Unlimited WordPress themes, graphics, videos & courses! Unlimited asset downloads! From \$16.50/m

# How to Use the Mesh Fill Tool in CorelDRAW

Difficulty:BeginnerLength:ShortLanguages:

The Mesh Fill Tool can be one of the most daunting vector tools no matter the program. In this tutorial we'll render a simple apple in CorelDRAW and use the Mesh Fill tool to its fullest. We'll pair it with the Drop Shadow tool and Fountain Filled shapes to create a simple, semi-realistic apple in no time!

## 1. Create the Basic Apple

### Step 1

Create a New Document and draw a circle with the Ellipse tool (F7). Select the shape and Convert to Curves (Control-Q). Use the Shape tool (F10) to manipulate the shape's nodes to get more of an apple-like shape. Flatten out the top or bottom. Perhaps your apple has a narrow base. The shape you create is up to you.

### Step 2

In the Object Properties docker, set the object's fill color to bright red. Use the Mesh Fill tool (M) to apple a mesh to the object by double-clicking on the object's edge and applying a darker red to that edge in the Property Bar. With the Mesh Fill tool, select the upper right of the object to create a simple mesh again, and apply a lighter red to the nodes in that section.

## 2. Render the Apple

### Step 1

Select mesh nodes with the Shape tool to apply dark red to the lower outer edge and light red to the top left and center of the apple (see node placement within the mesh below). Add additional nodes with the Mesh Fill tool.

### Step 2

Manipulate the curve of the mesh nodes with the Shape tool. Notice how much lighter the node in the center of the upper left is compared to the other shades of red within the mesh. This is where I've established the apple's highlight.

### Step 3

Let's break down the rest of the apple's rendered parts:

1. The upper left is quite a light red, while the lower right is a dark red. Also note how the edges of the upper half of the apple are the first bright red we started the apple with.
2. Add a couple of nodes in the upper center and apply a red-brown to them. This is where the stem and leaf of the apple will sprout from.
3. Add another mesh node, with the Mesh Fill tool, to the lower right of the apple (not the outer edge, but close to it) and select a medium red to accentuate the core shadow of the lower right side.
4. Brighten up the highlight of the upper left to increase the overall contrast of the apple.

## 3. Create and Render the Leaf

### Step 1

With the Pen tool or the Bezier tool, draw a single leaf shape. Fill the leaf with a bright, spring green in the Object Properties docker. Convert the object to curves to prepare it for the Mesh Fill tool in the next step.

### Step 2

Like the apple, start the mesh nodes on the outer lower edges of the leaf and apply darker green colors to them. Place nodes in the center of the leaf from corner to corner and apply lighter greens with Mesh Fill Color in the Property Bar.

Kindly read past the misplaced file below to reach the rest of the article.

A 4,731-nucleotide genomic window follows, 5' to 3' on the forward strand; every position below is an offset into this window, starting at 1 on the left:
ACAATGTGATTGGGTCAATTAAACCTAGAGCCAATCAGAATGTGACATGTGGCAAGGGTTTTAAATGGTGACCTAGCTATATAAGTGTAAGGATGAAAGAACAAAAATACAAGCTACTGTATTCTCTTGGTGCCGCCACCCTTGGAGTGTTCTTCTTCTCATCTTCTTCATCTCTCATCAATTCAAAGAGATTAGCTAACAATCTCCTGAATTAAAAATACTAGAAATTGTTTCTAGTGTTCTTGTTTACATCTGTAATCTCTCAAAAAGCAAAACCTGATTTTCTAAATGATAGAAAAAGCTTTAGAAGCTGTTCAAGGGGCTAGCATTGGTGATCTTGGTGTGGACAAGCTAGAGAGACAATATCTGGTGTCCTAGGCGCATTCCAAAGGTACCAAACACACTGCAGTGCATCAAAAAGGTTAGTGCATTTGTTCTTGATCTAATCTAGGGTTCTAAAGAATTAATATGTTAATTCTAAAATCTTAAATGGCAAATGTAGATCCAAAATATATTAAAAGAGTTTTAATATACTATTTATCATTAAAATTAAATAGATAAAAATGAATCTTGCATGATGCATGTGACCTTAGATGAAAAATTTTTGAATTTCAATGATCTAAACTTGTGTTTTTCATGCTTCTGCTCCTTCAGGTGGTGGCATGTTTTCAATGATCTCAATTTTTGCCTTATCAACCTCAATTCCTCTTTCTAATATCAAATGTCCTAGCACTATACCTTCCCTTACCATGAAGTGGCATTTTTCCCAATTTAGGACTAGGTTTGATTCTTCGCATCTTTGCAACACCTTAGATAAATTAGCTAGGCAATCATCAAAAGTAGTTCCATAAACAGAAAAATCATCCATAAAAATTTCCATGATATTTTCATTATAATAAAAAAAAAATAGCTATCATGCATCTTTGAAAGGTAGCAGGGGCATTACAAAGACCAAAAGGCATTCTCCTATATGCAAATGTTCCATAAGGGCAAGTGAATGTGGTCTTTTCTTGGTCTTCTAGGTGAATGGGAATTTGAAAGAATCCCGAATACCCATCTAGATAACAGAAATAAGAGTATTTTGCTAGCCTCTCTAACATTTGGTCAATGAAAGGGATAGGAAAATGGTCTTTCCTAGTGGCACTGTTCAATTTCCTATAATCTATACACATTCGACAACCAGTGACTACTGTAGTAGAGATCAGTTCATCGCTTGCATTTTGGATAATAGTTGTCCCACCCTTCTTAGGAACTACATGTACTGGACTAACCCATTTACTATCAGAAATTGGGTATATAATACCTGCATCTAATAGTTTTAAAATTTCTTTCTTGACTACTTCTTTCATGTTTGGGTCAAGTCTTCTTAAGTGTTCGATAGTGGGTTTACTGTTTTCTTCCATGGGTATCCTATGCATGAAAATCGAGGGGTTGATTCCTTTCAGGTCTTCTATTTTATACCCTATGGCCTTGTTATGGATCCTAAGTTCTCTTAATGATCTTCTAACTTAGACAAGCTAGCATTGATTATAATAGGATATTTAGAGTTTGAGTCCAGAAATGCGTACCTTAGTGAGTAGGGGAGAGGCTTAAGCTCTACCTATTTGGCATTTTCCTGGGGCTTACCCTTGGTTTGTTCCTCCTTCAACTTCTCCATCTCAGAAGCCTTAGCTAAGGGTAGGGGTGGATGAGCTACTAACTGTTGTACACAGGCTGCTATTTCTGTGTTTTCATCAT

With the Drop Shadow tool, drag a drop shadow to the lower left to create a simple cast shadow. Set the Opacity to 29 and the Shadow Feathering to 9 in the Property Bar to soften the cast shadow.

### Step 3

With the Shape tool, manipulate the mesh nodes of the leaf so they curve around the shape of the leaf. Place lighter, brighter colors on the right side of the leaf with dark green on the edges (see placement below).

### Step 4

Draw a stem shape with the Pen tool and follow through with the same process of applying a mesh with the Mesh Fill tool to a shape that's been Converted to Curves. Darker brown goes on the outer edges of the stem, and there should be a strip of lighter brown left of the center of the stem.

Place the stem and leaf over the indentation on the apple itself. Adjust the angle of each shape as you see fit.

## 4. Finishing Touches

### Step 1

Group (Control-G) together all of your apple components and use the Drop Shadow tool to apply a drop shadow that goes to the upper right of the picture plane. Note how the angle of the shadow helps establish the ground on which the apple sits.

You can add other transparent fountain filled shapes or render the background rectangle as a mesh to make the shadows look more realistic. I'm sticking with a simple drop shadow for this one.

### Step 2

In the event you want to transfer a mesh fill to another object, CorelDRAW has a tool for that in the Property Bar. Select the object you want to apply the mesh to and make sure you've Converted it to Curves. With the Mesh Fill tool selected, hit Copy mesh fill in the Property Bar and when the arrow comes up, select the object that already has the mesh fill applied to it.

When you do, your mesh will transfer over to the previously selected object. It's kind of like magic.

## A Mesh Fill a Day Keeps the Doctor Away!

Excellent work, you're done! I defined the shape and highlights of my leaf with transparent fountain filled objects. Note how the leaf looks less rounded and has more shape to the object. Also note the that I added more colors to the stem's mesh so it looks more stem-like. You can push your mesh fills further by referencing stock photos or a still-life in order to take a semi-realistic design to full realistic.

Share your mesh filled creations in the comment section below! Render all of the objects on your desk or in your fruit bowl, and really take that Mesh Fill tool out for a spin.

Like this tutorial? Try out these similar ones for CorelDRAW: